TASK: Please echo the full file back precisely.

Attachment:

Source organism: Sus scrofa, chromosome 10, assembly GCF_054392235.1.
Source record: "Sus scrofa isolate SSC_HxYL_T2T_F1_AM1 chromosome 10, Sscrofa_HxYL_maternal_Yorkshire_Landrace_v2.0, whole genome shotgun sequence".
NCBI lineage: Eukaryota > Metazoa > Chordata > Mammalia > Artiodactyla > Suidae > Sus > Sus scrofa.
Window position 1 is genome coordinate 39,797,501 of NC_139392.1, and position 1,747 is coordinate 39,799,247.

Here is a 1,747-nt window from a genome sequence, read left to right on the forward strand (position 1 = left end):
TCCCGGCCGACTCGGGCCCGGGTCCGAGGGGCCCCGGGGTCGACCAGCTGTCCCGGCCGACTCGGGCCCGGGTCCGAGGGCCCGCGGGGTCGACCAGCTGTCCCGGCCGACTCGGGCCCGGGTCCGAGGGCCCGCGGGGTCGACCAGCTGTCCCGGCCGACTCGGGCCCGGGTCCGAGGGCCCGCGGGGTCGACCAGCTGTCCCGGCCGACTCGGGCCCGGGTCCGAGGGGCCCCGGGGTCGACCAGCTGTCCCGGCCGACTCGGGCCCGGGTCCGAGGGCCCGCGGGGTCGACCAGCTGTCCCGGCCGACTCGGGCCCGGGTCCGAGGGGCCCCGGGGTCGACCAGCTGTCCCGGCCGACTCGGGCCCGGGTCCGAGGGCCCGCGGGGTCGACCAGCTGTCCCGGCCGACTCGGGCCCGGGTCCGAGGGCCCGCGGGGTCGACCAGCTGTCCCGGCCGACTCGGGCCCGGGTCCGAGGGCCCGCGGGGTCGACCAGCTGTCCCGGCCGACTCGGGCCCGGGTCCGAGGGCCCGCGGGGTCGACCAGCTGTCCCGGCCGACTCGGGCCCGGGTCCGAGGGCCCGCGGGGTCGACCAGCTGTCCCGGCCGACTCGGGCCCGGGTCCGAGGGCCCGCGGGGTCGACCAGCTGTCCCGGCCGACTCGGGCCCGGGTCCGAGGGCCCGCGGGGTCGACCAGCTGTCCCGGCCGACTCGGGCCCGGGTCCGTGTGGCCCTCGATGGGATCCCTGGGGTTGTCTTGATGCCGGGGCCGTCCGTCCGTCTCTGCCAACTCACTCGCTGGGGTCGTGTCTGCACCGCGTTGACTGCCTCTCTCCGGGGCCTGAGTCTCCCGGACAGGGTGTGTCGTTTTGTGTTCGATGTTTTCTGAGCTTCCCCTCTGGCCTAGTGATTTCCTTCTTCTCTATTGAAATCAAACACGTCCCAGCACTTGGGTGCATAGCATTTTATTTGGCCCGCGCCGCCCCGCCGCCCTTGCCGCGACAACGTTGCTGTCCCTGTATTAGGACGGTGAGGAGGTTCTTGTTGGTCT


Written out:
Source organism: Sus scrofa, chromosome 10, assembly GCF_054392235.1.
Source record: "Sus scrofa isolate SSC_HxYL_T2T_F1_AM1 chromosome 10, Sscrofa_HxYL_maternal_Yorkshire_Landrace_v2.0, whole genome shotgun sequence".
NCBI lineage: Eukaryota > Metazoa > Chordata > Mammalia > Artiodactyla > Suidae > Sus > Sus scrofa.
Window position 1 is genome coordinate 39,797,501 of NC_139392.1, and position 1,747 is coordinate 39,799,247.

Here is a 1,747-nt window from a genome sequence, read left to right on the forward strand (position 1 = left end):
TCCCGGCCGACTCGGGCCCGGGTCCGAGGGGCCCCGGGGTCGACCAGCTGTCCCGGCCGACTCGGGCCCGGGTCCGAGGGCCCGCGGGGTCGACCAGCTGTCCCGGCCGACTCGGGCCCGGGTCCGAGGGCCCGCGGGGTCGACCAGCTGTCCCGGCCGACTCGGGCCCGGGTCCGAGGGCCCGCGGGGTCGACCAGCTGTCCCGGCCGACTCGGGCCCGGGTCCGAGGGGCCCCGGGGTCGACCAGCTGTCCCGGCCGACTCGGGCCCGGGTCCGAGGGCCCGCGGGGTCGACCAGCTGTCCCGGCCGACTCGGGCCCGGGTCCGAGGGGCCCCGGGGTCGACCAGCTGTCCCGGCCGACTCGGGCCCGGGTCCGAGGGCCCGCGGGGTCGACCAGCTGTCCCGGCCGACTCGGGCCCGGGTCCGAGGGCCCGCGGGGTCGACCAGCTGTCCCGGCCGACTCGGGCCCGGGTCCGAGGGCCCGCGGGGTCGACCAGCTGTCCCGGCCGACTCGGGCCCGGGTCCGAGGGCCCGCGGGGTCGACCAGCTGTCCCGGCCGACTCGGGCCCGGGTCCGAGGGCCCGCGGGGTCGACCAGCTGTCCCGGCCGACTCGGGCCCGGGTCCGAGGGCCCGCGGGGTCGACCAGCTGTCCCGGCCGACTCGGGCCCGGGTCCGAGGGCCCGCGGGGTCGACCAGCTGTCCCGGCCGACTCGGGCCCGGGTCCGTGTGGCCCTCGATGGGATCCCTGGGGTTGTCTTGATGCCGGGGCCGTCCGTCCGTCTCTGCCAACTCACTCGCTGGGGTCGTGTCTGCACCGCGTTGACTGCCTCTCTCCGGGGCCTGAGTCTCCCGGACAGGGTGTGTCGTTTTGTGTTCGATGTTTTCTGAGCTTCCCCTCTGGCCTAGTGATTTCCTTCTTCTCTATTGAAATCAAACACGTCCCAGCACTTGGGTGCATAGCATTTTATTTGGCCCGCGCCGCCCCGCCGCCCTTGCCGCGACAACGTTGCTGTCCCTGTATTAGGACGGTGAGGAGGTTCTTGTTGGTCT